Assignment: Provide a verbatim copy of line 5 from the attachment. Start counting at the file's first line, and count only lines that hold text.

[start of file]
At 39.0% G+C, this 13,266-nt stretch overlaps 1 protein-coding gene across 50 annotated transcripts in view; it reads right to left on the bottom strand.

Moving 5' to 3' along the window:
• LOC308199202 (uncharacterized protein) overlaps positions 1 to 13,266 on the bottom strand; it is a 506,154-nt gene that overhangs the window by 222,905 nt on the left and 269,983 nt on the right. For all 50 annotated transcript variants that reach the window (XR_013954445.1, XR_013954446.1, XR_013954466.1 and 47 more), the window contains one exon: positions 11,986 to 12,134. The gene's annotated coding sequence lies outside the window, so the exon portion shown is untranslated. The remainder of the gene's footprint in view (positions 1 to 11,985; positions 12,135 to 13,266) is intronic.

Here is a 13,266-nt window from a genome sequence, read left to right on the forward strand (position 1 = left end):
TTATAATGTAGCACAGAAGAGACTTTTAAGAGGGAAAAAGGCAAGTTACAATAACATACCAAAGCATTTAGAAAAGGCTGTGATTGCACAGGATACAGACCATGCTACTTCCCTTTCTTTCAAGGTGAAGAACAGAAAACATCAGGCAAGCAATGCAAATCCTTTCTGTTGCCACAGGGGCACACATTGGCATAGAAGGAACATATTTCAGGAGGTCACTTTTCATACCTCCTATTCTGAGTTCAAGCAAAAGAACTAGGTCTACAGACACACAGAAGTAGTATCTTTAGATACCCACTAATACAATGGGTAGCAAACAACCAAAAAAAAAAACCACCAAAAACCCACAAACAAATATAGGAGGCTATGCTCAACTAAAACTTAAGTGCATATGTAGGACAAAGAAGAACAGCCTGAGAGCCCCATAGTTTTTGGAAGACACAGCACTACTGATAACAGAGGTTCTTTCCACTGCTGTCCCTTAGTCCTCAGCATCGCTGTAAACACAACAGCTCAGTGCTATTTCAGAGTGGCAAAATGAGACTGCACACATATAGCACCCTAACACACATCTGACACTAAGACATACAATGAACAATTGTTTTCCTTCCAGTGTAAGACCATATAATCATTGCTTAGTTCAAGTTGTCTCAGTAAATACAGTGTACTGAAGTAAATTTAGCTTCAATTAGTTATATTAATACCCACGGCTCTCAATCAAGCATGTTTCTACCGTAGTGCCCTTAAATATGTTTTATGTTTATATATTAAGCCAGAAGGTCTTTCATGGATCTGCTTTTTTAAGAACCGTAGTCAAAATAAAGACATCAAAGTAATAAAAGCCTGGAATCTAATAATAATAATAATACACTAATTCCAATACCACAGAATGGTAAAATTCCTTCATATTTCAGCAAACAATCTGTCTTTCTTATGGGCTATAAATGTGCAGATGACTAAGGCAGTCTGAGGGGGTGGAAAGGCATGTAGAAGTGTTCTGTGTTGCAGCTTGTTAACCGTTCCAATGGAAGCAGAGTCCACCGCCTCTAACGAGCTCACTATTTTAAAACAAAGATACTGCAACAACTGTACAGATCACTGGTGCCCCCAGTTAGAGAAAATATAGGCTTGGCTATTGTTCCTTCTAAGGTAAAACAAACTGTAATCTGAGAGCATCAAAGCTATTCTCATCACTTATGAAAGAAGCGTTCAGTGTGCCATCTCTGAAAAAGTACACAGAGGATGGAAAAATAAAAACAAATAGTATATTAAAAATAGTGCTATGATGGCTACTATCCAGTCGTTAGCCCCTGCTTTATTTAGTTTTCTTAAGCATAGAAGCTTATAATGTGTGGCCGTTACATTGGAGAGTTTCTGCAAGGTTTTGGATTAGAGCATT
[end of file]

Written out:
TTATAATGTAGCACAGAAGAGACTTTTAAGAGGGAAAAAGGCAAGTTACAATAACATACCAAAGCATTTAGAAAAGGCTGTGATTGCACAGGATACAGACCATGCTACTTCCCTTTCTTTCAAGGTGAAGAACAGAAAACATCAGGCAAGCAATGCAAATCCTTTCTGTTGCCACAGGGGCACACATTGGCATAGAAGGAACATATTTCAGGAGGTCACTTTTCATACCTCCTATTCTGAGTTCAAGCAAAAGAACTAGGTCTACAGACACACAGAAGTAGTATCTTTAGATACCCACTAATACAATGGGTAGCAAACAACCAAAAAAAAAAACCACCAAAAACCCACAAACAAATATAGGAGGCTATGCTCAACTAAAACTTAAGTGCATATGTAGGACAAAGAAGAACAGCCTGAGAGCCCCATAGTTTTTGGAAGACACAGCACTACTGATAACAGAGGTTCTTTCCACTGCTGTCCCTTAGTCCTCAGCATCGCTGTAAACACAACAGCTCAGTGCTATTTCAGAGTGGCAAAATGAGACTGCACACATATAGCACCCTAACACACATCTGACACTAAGACATACAATGAACAATTGTTTTCCTTCCAGTGTAAGACCATATAATCATTGCTTAGTTCAAGTTGTCTCAGTAAATACAGTGTACTGAAGTAAATTTAGCTTCAATTAGTTATATTAATACCCACGGCTCTCAATCAAGCATGTTTCTACCGTAGTGCCCTTAAATATGTTTTATGTTTATATATTAAGCCAGAAGGTCTTTCATGGATCTGCTTTTTTAAGAACCGTAGTCAAAATAAAGACATCAAAGTAATAAAAGCCTGGAATCTAATAATAATAATAATACACTAATTCCAATACCACAGAATGGTAAAATTCCTTCATATTTCAGCAAACAATCTGTCTTTCTTATGGGCTATAAATGTGCAGATGACTAAGGCAGTCTGAGGGGGTGGAAAGGCATGTAGAAGTGTTCTGTGTTGCAGCTTGTTAACCGTTCCAATGGAAGCAGAGTCCACCGCCTCTAACGAGCTCACTATTTTAAAACAAAGATACTGCAACAACTGTACAGATCACTGGTGCCCCCAGTTAGAGAAAATATAGGCTTGGCTATTGTTCCTTCTAAGGTAAAACAAACTGTAATCTGAGAGCATCAAAGCTATTCTCATCACTTATGAAAGAAGCGTTCAGTGTGCCATCTCTGAAAAAGTACACAGAGGATGGAAAAATAAAAACAAATAGTATATTAAAAATAGTGCTATGATGGCTACTATCCAGTCGTTAGCCCCTGCTTTATTTAGTTTTCTTAAGCATAGAAGCTTATAATGTGTGGCCGTTACATTGGAGAGTTTCTGCAAGGTTTTGGATTAGAGCATT